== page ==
Make sure it is safe before you put it to use
It’s getting cold outside and you just realized something. Your house has a chimney. Thing is, you can’t recall or you simply don’t know when was the last time it was used. So let’s stop right there. Given that it has been some time since the chimney has been fired up, we know that it would not be safe to proceed to light a fire in it. It obviously has not been taken care of and the truth is that more than 20,000 chimney fires are caused each year by lack of proper maintenance. Chimneys need to be inspected at least once a year. Around Oct/Nov or a little earlier, just as it’s getting cold and you’re not far from considering a fire, are good times to have it checked.
It’s not hard to imagine just how dangerously filthy the inside of a chimney can get. All of that smoke can leave behind an extremely flammable oily residue known as creosote. It creates a serious and common fire hazard. That’s why there are professional cleaners who ensure against such potential disasters along with carbon monoxide poisoning. Greater danger looms when the heat in the smoke chamber passes through the cracks and ignites the wood framing of the home.And don‘t think that gas burning chimneys are free from risk. Having the transfer of gasses like carbon dioxide and carbon monoxide inside the spaces between the walls or into the home is not something that should occur. There may not be actual wood burning, but soot is created nonetheless covering the interior of the chimney. The amount of it is determined by the placement of the gas logs, the condition they are in (cracked, etc…) the air to gas ratio of the flammable mixture and how well the gas burners are operating. Of course, they need to be optimally efficient.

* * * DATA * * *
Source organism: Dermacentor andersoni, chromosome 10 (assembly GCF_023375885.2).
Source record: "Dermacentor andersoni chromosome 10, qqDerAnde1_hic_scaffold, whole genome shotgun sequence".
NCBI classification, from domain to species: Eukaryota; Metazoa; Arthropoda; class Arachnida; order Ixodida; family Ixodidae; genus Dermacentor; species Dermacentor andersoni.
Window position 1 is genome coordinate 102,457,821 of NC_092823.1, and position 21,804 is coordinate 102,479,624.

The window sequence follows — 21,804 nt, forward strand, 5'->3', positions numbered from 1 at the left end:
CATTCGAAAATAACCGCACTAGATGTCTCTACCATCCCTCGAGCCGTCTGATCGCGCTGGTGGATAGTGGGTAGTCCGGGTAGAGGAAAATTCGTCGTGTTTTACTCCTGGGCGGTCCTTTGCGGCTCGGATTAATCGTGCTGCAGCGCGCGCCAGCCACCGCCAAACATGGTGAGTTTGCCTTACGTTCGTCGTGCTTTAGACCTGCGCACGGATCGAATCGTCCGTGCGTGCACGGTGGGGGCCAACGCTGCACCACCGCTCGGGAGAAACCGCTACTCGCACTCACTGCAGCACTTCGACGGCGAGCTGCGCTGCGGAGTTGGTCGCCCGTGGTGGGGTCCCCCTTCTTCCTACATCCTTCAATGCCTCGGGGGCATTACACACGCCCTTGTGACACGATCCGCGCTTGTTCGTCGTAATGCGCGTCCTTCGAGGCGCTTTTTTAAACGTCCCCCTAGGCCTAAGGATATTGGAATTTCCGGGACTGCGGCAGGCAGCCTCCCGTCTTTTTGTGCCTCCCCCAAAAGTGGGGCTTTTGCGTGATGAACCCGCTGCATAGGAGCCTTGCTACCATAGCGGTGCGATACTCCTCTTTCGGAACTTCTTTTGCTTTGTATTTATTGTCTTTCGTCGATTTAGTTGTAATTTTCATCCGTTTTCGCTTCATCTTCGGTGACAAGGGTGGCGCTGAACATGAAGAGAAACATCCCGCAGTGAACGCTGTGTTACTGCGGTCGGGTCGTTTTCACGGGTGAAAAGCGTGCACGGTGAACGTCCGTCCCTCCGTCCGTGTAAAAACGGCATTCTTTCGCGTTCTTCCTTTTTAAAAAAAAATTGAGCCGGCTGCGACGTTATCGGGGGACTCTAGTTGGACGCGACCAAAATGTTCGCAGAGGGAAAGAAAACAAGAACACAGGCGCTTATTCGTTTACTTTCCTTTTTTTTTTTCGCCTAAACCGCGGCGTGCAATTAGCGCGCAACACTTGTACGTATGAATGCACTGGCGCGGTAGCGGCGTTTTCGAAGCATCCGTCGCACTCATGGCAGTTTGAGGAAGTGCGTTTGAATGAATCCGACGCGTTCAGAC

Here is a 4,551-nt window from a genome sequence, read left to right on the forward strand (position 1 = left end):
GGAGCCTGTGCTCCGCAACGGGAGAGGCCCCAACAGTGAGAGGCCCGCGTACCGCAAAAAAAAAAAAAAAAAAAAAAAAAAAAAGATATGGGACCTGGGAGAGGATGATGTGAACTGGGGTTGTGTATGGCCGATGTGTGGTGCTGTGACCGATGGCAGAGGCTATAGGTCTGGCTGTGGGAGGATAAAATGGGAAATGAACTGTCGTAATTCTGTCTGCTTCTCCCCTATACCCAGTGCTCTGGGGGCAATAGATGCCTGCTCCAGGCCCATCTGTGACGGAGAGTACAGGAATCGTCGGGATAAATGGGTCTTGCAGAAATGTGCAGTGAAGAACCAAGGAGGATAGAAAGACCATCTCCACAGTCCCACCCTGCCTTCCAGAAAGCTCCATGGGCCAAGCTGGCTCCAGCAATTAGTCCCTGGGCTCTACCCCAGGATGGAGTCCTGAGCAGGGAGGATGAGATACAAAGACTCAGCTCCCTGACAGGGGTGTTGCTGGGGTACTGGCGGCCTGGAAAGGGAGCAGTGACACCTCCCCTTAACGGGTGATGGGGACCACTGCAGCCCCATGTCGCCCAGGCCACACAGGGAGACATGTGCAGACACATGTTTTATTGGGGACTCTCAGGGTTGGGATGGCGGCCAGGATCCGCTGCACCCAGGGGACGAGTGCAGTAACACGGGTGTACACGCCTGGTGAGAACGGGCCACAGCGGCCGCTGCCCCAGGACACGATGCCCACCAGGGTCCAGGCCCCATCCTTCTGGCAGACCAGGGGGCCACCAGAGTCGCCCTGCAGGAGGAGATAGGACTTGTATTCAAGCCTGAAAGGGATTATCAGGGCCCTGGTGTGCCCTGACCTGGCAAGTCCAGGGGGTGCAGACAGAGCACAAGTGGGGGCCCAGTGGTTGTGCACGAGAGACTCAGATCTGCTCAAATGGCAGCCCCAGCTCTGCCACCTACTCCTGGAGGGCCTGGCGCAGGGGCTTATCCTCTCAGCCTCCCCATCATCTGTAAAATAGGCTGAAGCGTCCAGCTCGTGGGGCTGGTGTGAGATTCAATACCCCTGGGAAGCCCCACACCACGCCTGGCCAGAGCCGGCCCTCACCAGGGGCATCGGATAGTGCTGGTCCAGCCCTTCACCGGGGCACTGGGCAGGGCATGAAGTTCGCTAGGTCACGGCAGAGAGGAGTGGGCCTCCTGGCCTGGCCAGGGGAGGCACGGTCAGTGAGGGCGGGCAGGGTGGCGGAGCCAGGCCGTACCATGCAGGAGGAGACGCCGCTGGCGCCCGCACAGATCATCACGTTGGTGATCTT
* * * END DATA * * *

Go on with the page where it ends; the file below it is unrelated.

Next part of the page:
The soot left from gas burning may be lighter than creosote created from actual fire, but there are still potential dangers related to it. For one thing, it is messier and it can gather and clump together, creating solid masses that fall onto the area around the hearth. Additionally, a gas fireplace may release particles into the air while increasing the possibility of trapping carbon inside.
So, you’re probably wondering if (or worse assuming that) this is something you can do yourself. DIY guy to the rescue. Well, slow down. Even if you have a lot of home repair experience under your belt it’s not recommended. It really is a potentially dangerous job. Look what you have to deal with – ladders, rooftops, sometimes even animals (live or dead)! Even more reason to have your chimney inspected, you never know when some cute critters have went ahead and made a home out of it. Most importantly, clean off any creosote and debris that has collected above the smoke shelf, using a high power vacuum. If one random spark was to find its way there otherwise, it would start a fire.
So you’ve scheduled an inspection, what now? Obviously you should remove any loose breakable items you may have displayed on the mantle. Move any furniture that is very close to the chimney away. Then the inspector will determine if there are any structural problems before deciding whether a cleaning is necessary. A heavy presence of creosote will indicate that. The inspector may even employ a scanner to examine the interior surface and joints. If a possible hazard is suspected, special tools are required and parts of the chimney may have to be removed. Depending on the size of the chimney and whether or not they have sent a two man crew, the entire process should not take more than two hours.
If you’re looking at some serious issues you may expect a return or follow up visit from them. There are occasions when a chimney that hasn’t been cleaned in decades needs a seriously intensive clean up.
Once your chimney is in use and keeping you warm without any issue start using a code compliant rain cover. It will prevent the entrance of birds, leaves and wind. Keep it on when it is warm so it may keep the chimney clean during the off season and ready to be put back in action, without issue, in a moment’s notice.